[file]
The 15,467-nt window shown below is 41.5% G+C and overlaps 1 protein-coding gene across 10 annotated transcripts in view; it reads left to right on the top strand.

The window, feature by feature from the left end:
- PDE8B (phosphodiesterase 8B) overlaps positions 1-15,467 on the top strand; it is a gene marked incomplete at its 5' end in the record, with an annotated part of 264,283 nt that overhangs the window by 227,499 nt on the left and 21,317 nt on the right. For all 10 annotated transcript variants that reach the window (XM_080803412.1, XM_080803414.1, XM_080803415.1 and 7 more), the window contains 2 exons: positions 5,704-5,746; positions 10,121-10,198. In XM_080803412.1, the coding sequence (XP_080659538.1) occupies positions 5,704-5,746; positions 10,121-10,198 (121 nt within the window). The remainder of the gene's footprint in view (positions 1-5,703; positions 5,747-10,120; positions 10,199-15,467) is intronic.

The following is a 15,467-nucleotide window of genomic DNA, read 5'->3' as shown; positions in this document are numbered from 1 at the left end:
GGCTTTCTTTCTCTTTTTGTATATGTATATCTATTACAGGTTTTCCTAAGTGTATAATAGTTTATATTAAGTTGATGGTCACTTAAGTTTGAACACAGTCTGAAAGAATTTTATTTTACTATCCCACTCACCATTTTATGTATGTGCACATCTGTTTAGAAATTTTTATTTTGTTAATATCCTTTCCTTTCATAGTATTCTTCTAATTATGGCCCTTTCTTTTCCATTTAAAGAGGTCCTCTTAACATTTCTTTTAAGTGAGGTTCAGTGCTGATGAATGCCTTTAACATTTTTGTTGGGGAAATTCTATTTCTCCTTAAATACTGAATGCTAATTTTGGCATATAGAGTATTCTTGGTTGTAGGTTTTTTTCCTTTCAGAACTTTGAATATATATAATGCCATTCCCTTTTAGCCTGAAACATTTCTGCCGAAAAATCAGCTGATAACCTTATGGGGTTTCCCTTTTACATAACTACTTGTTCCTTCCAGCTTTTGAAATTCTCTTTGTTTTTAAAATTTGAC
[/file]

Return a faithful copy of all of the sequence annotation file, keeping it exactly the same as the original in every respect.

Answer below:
The 15,467-nt window shown below is 41.5% G+C and overlaps 1 protein-coding gene across 10 annotated transcripts in view; it reads left to right on the top strand.

The window, feature by feature from the left end:
- PDE8B (phosphodiesterase 8B) overlaps positions 1-15,467 on the top strand; it is a gene marked incomplete at its 5' end in the record, with an annotated part of 264,283 nt that overhangs the window by 227,499 nt on the left and 21,317 nt on the right. For all 10 annotated transcript variants that reach the window (XM_080803412.1, XM_080803414.1, XM_080803415.1 and 7 more), the window contains 2 exons: positions 5,704-5,746; positions 10,121-10,198. In XM_080803412.1, the coding sequence (XP_080659538.1) occupies positions 5,704-5,746; positions 10,121-10,198 (121 nt within the window). The remainder of the gene's footprint in view (positions 1-5,703; positions 5,747-10,120; positions 10,199-15,467) is intronic.

The following is a 15,467-nucleotide window of genomic DNA, read 5'->3' as shown; positions in this document are numbered from 1 at the left end:
GGCTTTCTTTCTCTTTTTGTATATGTATATCTATTACAGGTTTTCCTAAGTGTATAATAGTTTATATTAAGTTGATGGTCACTTAAGTTTGAACACAGTCTGAAAGAATTTTATTTTACTATCCCACTCACCATTTTATGTATGTGCACATCTGTTTAGAAATTTTTATTTTGTTAATATCCTTTCCTTTCATAGTATTCTTCTAATTATGGCCCTTTCTTTTCCATTTAAAGAGGTCCTCTTAACATTTCTTTTAAGTGAGGTTCAGTGCTGATGAATGCCTTTAACATTTTTGTTGGGGAAATTCTATTTCTCCTTAAATACTGAATGCTAATTTTGGCATATAGAGTATTCTTGGTTGTAGGTTTTTTTCCTTTCAGAACTTTGAATATATATAATGCCATTCCCTTTTAGCCTGAAACATTTCTGCCGAAAAATCAGCTGATAACCTTATGGGGTTTCCCTTTTACATAACTACTTGTTCCTTCCAGCTTTTGAAATTCTCTTTGTTTTTAAAATTTGAC